However, Mr Allawi hasn’t said who will go on trial, nor confirm when Mr Hussein himself will appear in court.
Mr Hussein, who with 11 of his top Baathist-regime officials has been captured by coalition forces, is being held at Camp Cropper, near Baghdad airport. But the former leader’s defence team has immediately disputed the validity of the planned trials.
“The interrogation (of detainees) in the absence of their lawyers is invalid and the accusations made against them are also invalid according to legal rules,” says a spokesman for the defence lawyers.
The interim government originally said Mr Hussein, who could face the death penalty, would go on trial after the January 30 elections, but the ongoing insurgency has moved forward the date of his arraignment.
Even so, Mr Allawi today confirmed that violence was likely to increase even further after the promised January 30 elections.
“Terrorist strikes and attacks will not stop after the elections. On the contrary, they will increase because this is a fight between good and evil,” the interim PM told parliament.
Mr Allawi announced that the insurgency had been dealt a blow with the killing of an aide to Iraq’s most wanted man, Jordanian Islamist Abu Musab al-Zarqawi, the alleged leader of several insurgent activities throughout Iraq.
In the latest violence, at least eight Iraqis have been killed in two suicide car bomb attacks in as many days near an entrance to the secure Green Zone, home of the interim government and foreign embassies.
Fighting again erupted in the Sunni Muslim city of Fallujah over the weekend, forcing the military to call in air strikes on rebel positions.
And the bodies of 14 men killed with a single bullet to the head were found in a cemetery in the northern Iraqi city of Mosul. Mr Allawi also says that 500 corpses had been found in a mass grave near Suleimaniyah, north of Baghdad.
The bodies were believed to be those of hundreds of Kurds killed by the regime in the late 1980s.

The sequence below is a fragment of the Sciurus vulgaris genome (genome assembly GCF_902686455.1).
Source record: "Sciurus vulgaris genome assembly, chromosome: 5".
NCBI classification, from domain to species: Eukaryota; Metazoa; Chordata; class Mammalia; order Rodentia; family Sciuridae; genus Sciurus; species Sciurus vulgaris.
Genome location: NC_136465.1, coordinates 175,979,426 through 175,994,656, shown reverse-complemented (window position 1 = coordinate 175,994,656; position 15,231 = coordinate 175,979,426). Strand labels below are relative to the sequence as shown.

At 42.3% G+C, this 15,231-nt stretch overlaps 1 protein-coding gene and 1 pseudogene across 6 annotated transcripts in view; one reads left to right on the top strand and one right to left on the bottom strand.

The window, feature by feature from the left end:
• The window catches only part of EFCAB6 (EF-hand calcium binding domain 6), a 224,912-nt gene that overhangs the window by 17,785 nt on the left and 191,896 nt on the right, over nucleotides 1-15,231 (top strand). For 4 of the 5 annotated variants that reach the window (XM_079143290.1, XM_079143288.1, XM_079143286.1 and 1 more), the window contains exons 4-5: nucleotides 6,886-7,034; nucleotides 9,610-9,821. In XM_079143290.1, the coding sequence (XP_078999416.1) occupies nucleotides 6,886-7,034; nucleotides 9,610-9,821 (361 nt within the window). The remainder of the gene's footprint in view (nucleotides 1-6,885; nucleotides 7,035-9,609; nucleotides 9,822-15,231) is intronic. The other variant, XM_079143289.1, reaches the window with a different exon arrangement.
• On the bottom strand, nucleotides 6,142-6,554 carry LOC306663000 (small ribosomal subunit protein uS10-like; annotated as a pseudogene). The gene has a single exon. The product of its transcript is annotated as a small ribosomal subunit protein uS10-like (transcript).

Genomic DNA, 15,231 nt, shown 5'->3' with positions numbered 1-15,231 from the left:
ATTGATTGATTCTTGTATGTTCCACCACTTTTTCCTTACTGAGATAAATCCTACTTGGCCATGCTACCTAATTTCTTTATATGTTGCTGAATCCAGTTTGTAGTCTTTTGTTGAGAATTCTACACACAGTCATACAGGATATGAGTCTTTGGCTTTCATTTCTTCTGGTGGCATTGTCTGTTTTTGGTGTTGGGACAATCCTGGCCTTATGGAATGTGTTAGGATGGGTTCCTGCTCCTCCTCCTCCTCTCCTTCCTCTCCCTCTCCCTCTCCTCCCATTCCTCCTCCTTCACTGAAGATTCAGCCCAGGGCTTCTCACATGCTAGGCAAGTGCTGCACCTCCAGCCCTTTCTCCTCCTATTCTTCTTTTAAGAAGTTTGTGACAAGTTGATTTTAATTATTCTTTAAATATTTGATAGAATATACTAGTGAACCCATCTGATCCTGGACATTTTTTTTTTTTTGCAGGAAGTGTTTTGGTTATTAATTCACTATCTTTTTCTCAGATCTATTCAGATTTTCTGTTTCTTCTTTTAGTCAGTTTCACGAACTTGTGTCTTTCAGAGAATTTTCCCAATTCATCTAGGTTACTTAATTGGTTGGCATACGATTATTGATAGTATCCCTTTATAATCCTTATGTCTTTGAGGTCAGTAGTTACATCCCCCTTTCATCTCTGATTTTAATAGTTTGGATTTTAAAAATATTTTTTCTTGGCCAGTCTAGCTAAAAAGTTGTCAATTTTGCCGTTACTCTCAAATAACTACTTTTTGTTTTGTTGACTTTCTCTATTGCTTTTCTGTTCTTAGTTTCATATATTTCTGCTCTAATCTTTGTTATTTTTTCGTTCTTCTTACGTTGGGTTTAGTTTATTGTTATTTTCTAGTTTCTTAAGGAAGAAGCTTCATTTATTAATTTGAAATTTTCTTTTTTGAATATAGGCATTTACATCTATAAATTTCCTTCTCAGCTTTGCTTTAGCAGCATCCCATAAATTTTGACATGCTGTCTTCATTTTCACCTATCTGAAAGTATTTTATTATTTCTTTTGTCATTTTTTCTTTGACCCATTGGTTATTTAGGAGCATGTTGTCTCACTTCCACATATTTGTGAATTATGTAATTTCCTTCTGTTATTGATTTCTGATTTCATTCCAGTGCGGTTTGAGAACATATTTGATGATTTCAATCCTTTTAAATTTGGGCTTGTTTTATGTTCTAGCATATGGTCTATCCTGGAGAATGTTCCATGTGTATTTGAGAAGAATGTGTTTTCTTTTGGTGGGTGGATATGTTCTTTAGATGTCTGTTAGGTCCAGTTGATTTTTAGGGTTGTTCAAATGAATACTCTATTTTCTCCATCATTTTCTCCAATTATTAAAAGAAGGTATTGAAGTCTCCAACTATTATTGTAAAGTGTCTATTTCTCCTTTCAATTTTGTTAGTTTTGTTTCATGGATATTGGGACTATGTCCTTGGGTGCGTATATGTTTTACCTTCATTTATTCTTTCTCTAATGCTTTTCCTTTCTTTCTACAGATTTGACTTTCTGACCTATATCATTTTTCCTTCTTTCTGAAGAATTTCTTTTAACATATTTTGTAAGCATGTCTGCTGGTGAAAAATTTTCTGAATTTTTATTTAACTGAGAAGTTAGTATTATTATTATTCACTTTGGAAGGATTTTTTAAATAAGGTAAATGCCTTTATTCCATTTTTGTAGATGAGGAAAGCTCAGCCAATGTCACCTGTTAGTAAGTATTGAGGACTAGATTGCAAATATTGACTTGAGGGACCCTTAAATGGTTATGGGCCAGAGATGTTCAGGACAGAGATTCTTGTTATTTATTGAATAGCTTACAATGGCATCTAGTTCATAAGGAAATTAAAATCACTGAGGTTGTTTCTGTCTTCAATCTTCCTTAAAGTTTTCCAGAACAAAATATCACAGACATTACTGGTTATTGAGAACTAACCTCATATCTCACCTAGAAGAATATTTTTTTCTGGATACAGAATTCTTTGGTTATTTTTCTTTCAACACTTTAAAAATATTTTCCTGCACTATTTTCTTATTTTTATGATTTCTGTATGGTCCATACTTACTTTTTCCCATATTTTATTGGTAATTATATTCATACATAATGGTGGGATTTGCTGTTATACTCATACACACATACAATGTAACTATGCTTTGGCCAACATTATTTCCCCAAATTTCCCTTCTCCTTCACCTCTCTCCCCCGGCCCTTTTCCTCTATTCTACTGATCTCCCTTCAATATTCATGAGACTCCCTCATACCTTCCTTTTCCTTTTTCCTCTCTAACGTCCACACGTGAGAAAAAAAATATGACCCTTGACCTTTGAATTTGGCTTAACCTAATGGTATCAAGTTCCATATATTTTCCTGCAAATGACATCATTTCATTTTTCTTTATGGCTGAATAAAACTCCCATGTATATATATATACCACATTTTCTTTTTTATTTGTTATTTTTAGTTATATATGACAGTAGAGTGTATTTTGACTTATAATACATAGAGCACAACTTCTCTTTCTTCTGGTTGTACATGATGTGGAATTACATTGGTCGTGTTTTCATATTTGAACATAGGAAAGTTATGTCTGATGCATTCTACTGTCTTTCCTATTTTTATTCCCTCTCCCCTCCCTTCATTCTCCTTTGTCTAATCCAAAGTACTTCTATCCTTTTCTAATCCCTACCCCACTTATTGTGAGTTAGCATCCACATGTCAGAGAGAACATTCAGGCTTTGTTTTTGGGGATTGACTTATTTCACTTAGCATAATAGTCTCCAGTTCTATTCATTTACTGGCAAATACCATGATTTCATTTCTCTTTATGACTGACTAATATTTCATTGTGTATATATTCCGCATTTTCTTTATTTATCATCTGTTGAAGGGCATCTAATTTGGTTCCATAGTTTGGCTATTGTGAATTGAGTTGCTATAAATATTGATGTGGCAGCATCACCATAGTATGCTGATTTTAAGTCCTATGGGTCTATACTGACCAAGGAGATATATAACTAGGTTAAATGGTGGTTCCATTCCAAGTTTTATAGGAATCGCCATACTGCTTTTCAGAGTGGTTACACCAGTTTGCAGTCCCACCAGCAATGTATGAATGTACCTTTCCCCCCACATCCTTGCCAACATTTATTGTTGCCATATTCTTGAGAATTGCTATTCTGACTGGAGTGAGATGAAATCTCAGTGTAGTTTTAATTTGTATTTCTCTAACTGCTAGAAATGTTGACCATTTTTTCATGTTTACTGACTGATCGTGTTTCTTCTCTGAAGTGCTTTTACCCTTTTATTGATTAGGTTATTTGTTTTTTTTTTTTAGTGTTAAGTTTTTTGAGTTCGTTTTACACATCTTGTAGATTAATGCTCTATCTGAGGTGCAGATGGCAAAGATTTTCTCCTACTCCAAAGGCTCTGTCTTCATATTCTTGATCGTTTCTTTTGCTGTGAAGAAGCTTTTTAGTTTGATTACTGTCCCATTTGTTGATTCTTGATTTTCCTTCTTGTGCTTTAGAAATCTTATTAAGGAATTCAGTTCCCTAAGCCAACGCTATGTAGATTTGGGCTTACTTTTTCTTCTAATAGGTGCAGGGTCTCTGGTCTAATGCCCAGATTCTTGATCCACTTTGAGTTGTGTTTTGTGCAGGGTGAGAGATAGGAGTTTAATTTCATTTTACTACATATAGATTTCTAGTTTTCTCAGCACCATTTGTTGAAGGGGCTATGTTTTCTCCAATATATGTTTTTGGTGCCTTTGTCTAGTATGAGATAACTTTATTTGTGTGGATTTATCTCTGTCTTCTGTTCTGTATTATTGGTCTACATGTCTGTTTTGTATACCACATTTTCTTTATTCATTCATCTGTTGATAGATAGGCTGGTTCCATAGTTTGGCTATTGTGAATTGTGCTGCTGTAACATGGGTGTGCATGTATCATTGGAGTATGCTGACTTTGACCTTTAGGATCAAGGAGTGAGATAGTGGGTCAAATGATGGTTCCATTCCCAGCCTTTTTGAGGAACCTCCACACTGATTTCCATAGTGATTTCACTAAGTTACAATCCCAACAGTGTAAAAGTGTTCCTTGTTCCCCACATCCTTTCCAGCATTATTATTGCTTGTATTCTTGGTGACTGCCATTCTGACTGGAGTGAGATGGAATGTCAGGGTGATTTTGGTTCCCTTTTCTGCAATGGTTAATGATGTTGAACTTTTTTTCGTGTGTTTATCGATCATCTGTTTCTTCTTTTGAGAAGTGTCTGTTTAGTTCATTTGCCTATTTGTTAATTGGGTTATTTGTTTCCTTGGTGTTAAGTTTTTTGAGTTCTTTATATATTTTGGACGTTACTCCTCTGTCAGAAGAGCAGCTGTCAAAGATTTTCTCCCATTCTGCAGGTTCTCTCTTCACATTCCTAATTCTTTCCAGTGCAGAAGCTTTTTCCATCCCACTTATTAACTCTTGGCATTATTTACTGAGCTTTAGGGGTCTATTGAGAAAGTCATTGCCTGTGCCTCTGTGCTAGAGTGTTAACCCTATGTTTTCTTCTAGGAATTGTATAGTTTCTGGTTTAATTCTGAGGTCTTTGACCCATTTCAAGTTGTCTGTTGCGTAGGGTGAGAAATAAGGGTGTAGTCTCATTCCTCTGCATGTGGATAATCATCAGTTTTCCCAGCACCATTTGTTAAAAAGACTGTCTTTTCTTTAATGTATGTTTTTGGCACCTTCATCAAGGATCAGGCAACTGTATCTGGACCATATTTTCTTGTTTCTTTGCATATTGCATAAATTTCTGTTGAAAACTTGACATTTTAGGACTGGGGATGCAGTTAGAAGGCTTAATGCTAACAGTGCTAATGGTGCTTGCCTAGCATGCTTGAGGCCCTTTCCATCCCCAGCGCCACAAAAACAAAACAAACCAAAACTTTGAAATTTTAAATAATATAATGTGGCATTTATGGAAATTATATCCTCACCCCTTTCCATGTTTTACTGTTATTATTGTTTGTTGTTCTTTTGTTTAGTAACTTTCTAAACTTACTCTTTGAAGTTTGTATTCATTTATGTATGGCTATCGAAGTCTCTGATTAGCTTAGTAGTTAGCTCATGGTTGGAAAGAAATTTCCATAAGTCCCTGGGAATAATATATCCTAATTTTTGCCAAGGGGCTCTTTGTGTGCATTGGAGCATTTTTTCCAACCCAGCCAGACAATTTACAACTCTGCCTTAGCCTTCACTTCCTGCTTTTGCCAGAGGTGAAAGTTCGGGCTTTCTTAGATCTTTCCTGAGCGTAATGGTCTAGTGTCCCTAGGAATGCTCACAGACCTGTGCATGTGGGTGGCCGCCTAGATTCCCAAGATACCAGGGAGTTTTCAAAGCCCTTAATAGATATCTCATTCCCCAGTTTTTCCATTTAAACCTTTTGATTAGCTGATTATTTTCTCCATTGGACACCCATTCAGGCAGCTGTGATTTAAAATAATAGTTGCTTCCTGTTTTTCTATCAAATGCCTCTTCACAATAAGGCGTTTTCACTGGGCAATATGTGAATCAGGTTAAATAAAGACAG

Internationally, Iraq has urged world leaders to help it find more than one million people who have gone missing or disappeared since Mr Hussein’s regime was toppled.
Officials from donor governments, UN agencies and other advocacy groups are meeting to discuss Iraq’s human rights situation with Human Rights Minister Bakhtiar Amin, and Justice Minister Malek Dohan Al-Hassan, in Geneva over the next couple of days.
Mr Sharon, who has been bereft of a parliamentary majority for the last six months, was given a major boost this week when the central committee of his own Likud party finally approved his plans to bring the main opposition Labour faction into government.
After suffering the embarrassment of a defeat in a similar ballot in August, victory by a resounding vote of 1,410 to 857 was particularly sweet for Mr Sharon.
A source close to the Prime Minister said he had already phoned Labour leader Shimon Peres to start talks on joining the government.
The source added that Mr Sharon was also to invite the two ultra-Orthodox parties Shas and United Torah Judaism to join the government.
While Shas, opposed to the withdrawal from Gaza, is likely to stay outside the government, the five deputies of the UTJ are expected to come on board.
The 81-year-old Peres, keen to taste power for possibly one last time, reiterated that he would welcome the opportunity to enter a new coalition in order to ensure the implementation of the so-called disengagement plan.
“We support Ariel Sharon’s proposition to forge a new coalition”, he told public radio.
“We hope that this decision represents a step forward in the peace process and we will act to support the withdrawal from the Gaza Strip and part of the West Bank,” added the former premier and Nobel peace prize winner.
Mr Sharon had warned that he would have no option but to call new elections if he was not given room to bring about a new coalition.
After losing three coalition partners in little more than six months, he can now rely on the support of only 40 of the 120 members of the parliament.
The top-selling newspaper Yediot Aharonot daily said Mr Sharon’s threats to call new elections, rather than a genuine change of heart among Likud hardliners, was the main reason for his victory.
“The great majority of these (hardliners) still oppose the evacuation of settlements from Gaza and the unilateral disengagement plan,” it said.
Mr Sharon, who has traditionally been seen as the ultimate champion of the settlers, has vowed to see through the uprooting of the 8,000 Jewish residents of Gaza next year come what may.
By leaving Gaza and four small Jewish enclaves in the northern West Bank, he is hoping to alleviate pressure for a more comprehensive withdrawal from the West Bank, where the vast majority of the 245,000 settlers live.
The Palestinians are deeply suspicious of Sharon’s intentions, fearing he will use the Gaza pullout to block progress on the wider peace process.
Negotiations minister Saeb Erakat said the vote was an “internal matter” but expressed hope a new government would help revive the peace process.
“We hope the formation of a new Israeli government will lead to the reviving of a meaningful peace process,” Mr Erakat said.
Mr Sharon had initially said the pullout would be implemented on a unilateral basis.
However, with the emergence of a more moderate Palestinian leadership since Yasser Arafat’s death last month, Mr Sharon has indicated a willingness to coordinate the process.